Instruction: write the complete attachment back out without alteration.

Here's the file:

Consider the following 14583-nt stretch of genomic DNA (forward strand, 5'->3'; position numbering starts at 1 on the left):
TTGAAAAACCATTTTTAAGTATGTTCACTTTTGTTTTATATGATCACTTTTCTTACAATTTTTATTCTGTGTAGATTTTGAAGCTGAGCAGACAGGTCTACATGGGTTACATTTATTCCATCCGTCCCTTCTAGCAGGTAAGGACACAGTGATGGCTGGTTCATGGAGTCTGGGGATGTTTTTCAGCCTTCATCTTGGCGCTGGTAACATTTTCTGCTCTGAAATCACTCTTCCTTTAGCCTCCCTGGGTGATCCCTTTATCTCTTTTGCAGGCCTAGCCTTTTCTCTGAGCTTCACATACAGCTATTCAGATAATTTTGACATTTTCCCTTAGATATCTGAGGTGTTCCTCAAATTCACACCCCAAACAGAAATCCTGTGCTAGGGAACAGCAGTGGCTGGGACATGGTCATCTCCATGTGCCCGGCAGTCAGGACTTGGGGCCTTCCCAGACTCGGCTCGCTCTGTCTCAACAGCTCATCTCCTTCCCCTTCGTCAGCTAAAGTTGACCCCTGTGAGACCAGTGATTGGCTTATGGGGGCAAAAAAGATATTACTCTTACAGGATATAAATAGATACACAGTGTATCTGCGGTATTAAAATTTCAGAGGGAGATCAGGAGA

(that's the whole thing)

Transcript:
Consider the following 14583-nt stretch of genomic DNA (forward strand, 5'->3'; position numbering starts at 1 on the left):
TTGAAAAACCATTTTTAAGTATGTTCACTTTTGTTTTATATGATCACTTTTCTTACAATTTTTATTCTGTGTAGATTTTGAAGCTGAGCAGACAGGTCTACATGGGTTACATTTATTCCATCCGTCCCTTCTAGCAGGTAAGGACACAGTGATGGCTGGTTCATGGAGTCTGGGGATGTTTTTCAGCCTTCATCTTGGCGCTGGTAACATTTTCTGCTCTGAAATCACTCTTCCTTTAGCCTCCCTGGGTGATCCCTTTATCTCTTTTGCAGGCCTAGCCTTTTCTCTGAGCTTCACATACAGCTATTCAGATAATTTTGACATTTTCCCTTAGATATCTGAGGTGTTCCTCAAATTCACACCCCAAACAGAAATCCTGTGCTAGGGAACAGCAGTGGCTGGGACATGGTCATCTCCATGTGCCCGGCAGTCAGGACTTGGGGCCTTCCCAGACTCGGCTCGCTCTGTCTCAACAGCTCATCTCCTTCCCCTTCGTCAGCTAAAGTTGACCCCTGTGAGACCAGTGATTGGCTTATGGGGGCAAAAAAGATATTACTCTTACAGGATATAAATAGATACACAGTGTATCTGCGGTATTAAAATTTCAGAGGGAGATCAGGAGA